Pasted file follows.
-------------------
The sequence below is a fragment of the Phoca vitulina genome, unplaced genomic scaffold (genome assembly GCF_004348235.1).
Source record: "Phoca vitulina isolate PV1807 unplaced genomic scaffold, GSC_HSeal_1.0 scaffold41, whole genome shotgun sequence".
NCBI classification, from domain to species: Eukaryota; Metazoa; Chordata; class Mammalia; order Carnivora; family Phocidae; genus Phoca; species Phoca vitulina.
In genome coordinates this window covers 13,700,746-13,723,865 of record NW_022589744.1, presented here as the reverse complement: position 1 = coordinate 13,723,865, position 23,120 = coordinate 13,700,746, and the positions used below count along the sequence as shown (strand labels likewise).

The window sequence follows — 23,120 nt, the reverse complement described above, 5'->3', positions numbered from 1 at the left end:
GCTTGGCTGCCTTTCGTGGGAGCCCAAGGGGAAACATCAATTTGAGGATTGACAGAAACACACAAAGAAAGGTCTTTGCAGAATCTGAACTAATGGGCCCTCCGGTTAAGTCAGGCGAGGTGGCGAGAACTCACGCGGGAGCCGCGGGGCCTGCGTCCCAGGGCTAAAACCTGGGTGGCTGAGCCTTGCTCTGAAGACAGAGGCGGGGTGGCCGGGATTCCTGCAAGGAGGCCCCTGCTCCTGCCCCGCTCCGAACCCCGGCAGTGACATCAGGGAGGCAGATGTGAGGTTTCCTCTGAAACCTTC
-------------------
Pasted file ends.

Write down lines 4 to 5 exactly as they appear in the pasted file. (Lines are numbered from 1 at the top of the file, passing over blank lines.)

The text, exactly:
In genome coordinates this window covers 13,700,746-13,723,865 of record NW_022589744.1, presented here as the reverse complement: position 1 = coordinate 13,723,865, position 23,120 = coordinate 13,700,746, and the positions used below count along the sequence as shown (strand labels likewise).

The window sequence follows — 23,120 nt, the reverse complement described above, 5'->3', positions numbered from 1 at the left end: